In English, the second stanza reads:

How much tremor there will be,
when the judge will come,
investigating everything strictly!

Of course, this also fits with the Nicene-Constantinopolitan creed, which toward the end says: "He will come again in glory to judge the living and the dead, and his kingdom will have no end."

...which means, that this is another 'end of the world' prophecy.
Pretty much. This one just happens to be Early Modern-pretending-to-be-early-mediaeval. Which is odd, because AFAIK people in mediaeval times expected the end of the world to practically around the corner, not in another thousand years.

Take that as you will, but i'm finding it somewhat strange that there seems to be a surge of these 'ancient apocalyptic prophecies', at a time where there is prominent political turmoil (more so than usual), dire economic crises, and an increasing frequency of natural disasters around the globe (also, strange phenomena such as dying animals, and increased rate of shifting of the Earth's magnetic poles).
Its almost as if theres some kernel of truth hidden in the legends...
I'm not sure that there has been a surge as such, TBH. The Prophecy of the Popes is sort of evidence of that: it's over 400 years old.

People are looking to them more often, but I don't think that proves much except that people always tend to think the world is getting worse with each succeeding generation (Bernard of Cluny in the early 12th Century wrote a poem beginning with the line "the newest hours are the worst times - let us keep watch").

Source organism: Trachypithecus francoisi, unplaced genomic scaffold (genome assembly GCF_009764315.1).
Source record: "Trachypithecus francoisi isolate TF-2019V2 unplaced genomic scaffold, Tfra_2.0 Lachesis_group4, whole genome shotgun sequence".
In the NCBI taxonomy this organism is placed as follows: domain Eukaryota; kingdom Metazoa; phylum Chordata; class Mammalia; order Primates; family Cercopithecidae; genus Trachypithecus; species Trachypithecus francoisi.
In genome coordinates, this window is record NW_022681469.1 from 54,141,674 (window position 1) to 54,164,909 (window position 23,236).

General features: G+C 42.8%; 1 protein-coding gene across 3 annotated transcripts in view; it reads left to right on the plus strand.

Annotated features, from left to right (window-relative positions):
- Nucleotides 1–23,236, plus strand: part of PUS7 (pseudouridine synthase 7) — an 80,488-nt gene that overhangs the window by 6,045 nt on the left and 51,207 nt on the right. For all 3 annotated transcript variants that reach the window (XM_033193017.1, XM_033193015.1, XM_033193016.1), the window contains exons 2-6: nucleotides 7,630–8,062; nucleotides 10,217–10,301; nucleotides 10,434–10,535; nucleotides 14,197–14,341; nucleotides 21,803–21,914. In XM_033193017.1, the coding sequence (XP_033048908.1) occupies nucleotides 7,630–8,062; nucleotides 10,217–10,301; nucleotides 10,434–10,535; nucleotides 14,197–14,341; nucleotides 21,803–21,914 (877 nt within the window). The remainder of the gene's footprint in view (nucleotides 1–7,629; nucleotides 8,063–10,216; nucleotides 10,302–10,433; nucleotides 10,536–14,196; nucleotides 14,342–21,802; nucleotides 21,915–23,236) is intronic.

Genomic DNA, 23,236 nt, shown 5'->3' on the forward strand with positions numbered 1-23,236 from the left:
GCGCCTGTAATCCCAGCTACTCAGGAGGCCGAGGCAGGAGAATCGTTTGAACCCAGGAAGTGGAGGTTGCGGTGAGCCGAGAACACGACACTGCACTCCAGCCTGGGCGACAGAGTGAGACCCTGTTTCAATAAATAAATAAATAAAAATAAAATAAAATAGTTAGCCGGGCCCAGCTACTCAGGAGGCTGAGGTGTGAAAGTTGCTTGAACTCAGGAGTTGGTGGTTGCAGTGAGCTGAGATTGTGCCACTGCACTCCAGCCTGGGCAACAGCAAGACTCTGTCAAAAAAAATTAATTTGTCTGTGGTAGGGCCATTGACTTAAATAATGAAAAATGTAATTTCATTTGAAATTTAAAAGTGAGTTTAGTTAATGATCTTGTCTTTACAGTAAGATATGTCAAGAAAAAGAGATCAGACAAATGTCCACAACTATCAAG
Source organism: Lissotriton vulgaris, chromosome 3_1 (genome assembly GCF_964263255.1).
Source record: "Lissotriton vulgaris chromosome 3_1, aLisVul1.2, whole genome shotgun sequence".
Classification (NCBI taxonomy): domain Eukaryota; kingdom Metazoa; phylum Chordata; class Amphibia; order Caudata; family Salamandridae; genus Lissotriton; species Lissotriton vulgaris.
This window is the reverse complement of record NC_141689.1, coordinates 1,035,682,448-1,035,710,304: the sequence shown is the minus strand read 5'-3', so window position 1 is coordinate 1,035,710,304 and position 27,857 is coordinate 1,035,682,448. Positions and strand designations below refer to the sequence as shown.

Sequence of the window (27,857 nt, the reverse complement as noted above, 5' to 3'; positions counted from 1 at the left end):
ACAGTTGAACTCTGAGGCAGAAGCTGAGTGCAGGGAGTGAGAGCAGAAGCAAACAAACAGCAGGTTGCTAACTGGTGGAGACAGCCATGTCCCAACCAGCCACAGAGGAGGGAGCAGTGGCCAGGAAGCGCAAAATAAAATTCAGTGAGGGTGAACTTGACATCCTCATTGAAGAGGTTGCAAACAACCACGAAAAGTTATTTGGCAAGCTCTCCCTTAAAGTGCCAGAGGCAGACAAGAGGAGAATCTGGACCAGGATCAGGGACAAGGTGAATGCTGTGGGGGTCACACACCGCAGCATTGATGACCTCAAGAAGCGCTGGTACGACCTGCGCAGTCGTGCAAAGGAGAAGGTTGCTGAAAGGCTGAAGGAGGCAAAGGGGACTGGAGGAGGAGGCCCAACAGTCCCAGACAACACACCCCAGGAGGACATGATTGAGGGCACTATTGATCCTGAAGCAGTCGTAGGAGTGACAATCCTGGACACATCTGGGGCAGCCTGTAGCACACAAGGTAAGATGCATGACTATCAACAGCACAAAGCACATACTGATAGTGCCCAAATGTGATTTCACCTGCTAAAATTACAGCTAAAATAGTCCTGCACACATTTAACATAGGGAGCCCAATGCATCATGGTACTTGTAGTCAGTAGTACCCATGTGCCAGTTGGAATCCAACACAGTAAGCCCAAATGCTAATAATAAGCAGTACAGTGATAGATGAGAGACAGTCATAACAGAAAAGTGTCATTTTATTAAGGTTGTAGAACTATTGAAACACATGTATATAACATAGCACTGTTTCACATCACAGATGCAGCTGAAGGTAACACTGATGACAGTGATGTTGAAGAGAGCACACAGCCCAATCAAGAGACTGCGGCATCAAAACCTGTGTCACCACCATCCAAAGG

And millenialist (?) and rapture-based "end of the world" prophecies have been around since at least the 19th Century. If we were looking for signs of the times, the two World Wars would seem more likely indicators than any recent international conflict, most of which, by contrast, has been pretty piffling.

As an aside, I don't really understand Christians who predict a specific time for the end of the world. Considering Matthew 24:36 ("But concerning that day and hour no one knows, not even the angels of heaven, nor the Son, but the Father only."), and Acts 1:7 ("He said to them, “It is not for you to know times or seasons that the Father has fixed by his own authority."), I find it really odd that it's often (though not always), those who talk most about 'Biblical' Christianity who then go in for this sort of guess-the-date apocalypticism.

"The Grass is always greener...."

It always looks worse when it is happening to you. There have been doomsayers since the dawn of time. At least now "most of us" are smart enough not to kill goats to appease the gods.

Political turmoil isn't that prominent. The economy isn't great, but it has been worse in my lifetime than this and what so strange about dying animals when we pump so many poisons into the air in the name of progress? The strange part is it doesn’t happen more often. ;)

QFT.

Tommycat
05-23-2011, 03:26 PM
"The Grass is always greener...."

It always looks worse when it is happening to you. There have been doomsayers since the dawn of time. At least now "most of us" are smart enough not to kill goats to appease the gods.
Yeah... Besides, everyone knows that God prefers Twinkies instead. and you must drink from it's heart as you devour it's flesh :D
Political turmoil isn't that prominent. The economy isn't great, but it has been worse in my lifetime than this and what so strange about dying animals when we pump so many poisons into the air in the name of progress? The strange part is it doesn’t happen more often. ;)